Word Count

Writers Talk About Writing

When You Should Reduce Your Goals

​​​​If you speak the "language" of goals, you'll understand there are all sorts of rules to follow. SMART goals are especially big. S stands for specific, M for measurable, A for achievable, R for realistic and T for timely. Nail down these five variables, so the theory goes, and you're far more likely to have something to show for your efforts.

Other experts will tell you that the single most important part of making a goal is to write it down. The act of putting our commitment on paper apparently cements it in our brains and makes it far more likely that we'll actually achieve it. Still others, including Warren Buffett, counsel that the most important step is to have very few goals — no more than five! — and focus inexorably on them.

I'm not going to quibble with any of this advice. It's all helpful. But I fear it's also completely inadequate.

I say this because I've worked with dozens of writers who have been unable to achieve their goals despite being SMART about them, despite writing them down, and despite focusing on no more than five.

Here is the difference with writing: it is a creative act. Creativity doesn't bend easily to specifics. It can be measured, of course, but it doesn't like it very much. And our deeply creative brains have plenty of wrenches they can throw in the works when they feel they're being micromanaged.

For example, we might tell ourselves we intend to write 500 words a day, just like Hemingway did. What's the problem with that? Five hundred words is not a lot — it's the length of a long email — and if we're organized and specific about that desire, why can't we do it in a single day?

Every person's reasons for being unable to achieve this goal will be individual and unique, of course. And in many ways, it doesn't matter what these reasons are. What matters, is that our brains object to our logically outlined goals. Some people call these objections "writer's resistance" while others describe them as "writer's block." The name really doesn't matter. The important question is how to fix the problem.

I have struggled with resistance myself. When I finished the third edit of my last book — Your Happy First Draft — I realized I needed to write one more chapter. At that point, it had been more than six months since I'd done any writing for the book and I found myself — a professional writer who has not struggled with resistance for many years — suddenly at sea. I couldn't manage my former daily word count, a modest 500 words in 30 minutes. Instead of writing, I found myself habitually procrastinating, putting off and delaying.

What was going on, I asked myself? Then, I decided to try a technique I've recommended to many of my clients. I radically reduced my own expectations. Instead of expecting myself to write 500 words a day, I gave myself the goal of 250.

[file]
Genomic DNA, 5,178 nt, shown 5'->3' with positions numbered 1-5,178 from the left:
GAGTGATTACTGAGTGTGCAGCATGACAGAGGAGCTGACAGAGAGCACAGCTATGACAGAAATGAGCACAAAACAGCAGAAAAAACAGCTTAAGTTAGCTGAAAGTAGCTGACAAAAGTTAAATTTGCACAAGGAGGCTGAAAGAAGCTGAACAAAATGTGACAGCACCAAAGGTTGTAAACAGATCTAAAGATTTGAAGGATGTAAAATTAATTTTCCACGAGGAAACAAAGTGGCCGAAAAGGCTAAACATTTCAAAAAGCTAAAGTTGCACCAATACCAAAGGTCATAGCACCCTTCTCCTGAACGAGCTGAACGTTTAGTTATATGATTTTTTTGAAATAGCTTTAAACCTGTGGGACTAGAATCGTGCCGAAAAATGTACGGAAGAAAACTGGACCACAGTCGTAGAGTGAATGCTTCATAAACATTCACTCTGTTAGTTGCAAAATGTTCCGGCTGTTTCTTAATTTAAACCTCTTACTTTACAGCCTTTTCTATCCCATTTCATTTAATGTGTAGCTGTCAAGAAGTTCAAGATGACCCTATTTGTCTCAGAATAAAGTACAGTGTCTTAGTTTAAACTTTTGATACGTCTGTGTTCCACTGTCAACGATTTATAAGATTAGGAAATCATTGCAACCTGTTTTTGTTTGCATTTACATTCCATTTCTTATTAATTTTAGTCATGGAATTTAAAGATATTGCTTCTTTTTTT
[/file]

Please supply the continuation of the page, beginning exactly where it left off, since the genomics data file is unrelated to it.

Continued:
This change was like magic. I wrote quickly, easily and with enthusiasm — enthusiasm I hadn't felt in many months. All from giving myself permission to do less.

One other point: I didn't beat myself up or chastise myself for making this change. Instead, I just celebrated that I suddenly enjoyed writing again. It felt remarkable.

If you're declaring writing goals and failing to achieve them, the single problem might be that those goals are too big. So, cut them in half and try again the next day. And if that still doesn't work cut them in half again.

If I hadn't been able to write 250 words, I would have reduced my total to 125. And if I couldn't have done that, I would have gone down to 62. And if I couldn't have done that, I would have reduced to 31. Without blaming myself.

I think just about anyone can write 31 words. But if you can't, start with 15. There is no shame attached. Do what works for you.

The bottom line? Make your goal so infinitesimally small that there is no chance you won't be able to achieve it. From that point, gradually work yourself up to larger goals but make these adjustments slowly and surely so that you barely notice them.

Your goal? To achieve your goals. Don't make the job harder than you need to. In fact, make it ridiculously easy.

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A former daily newspaper editor, Daphne Gray-Grant is a writing and editing coach and the author of Your Happy First Draft. She offers a free weekly newsletter on her website Publication Coach. Click here to read more articles by Daphne Gray-Grant.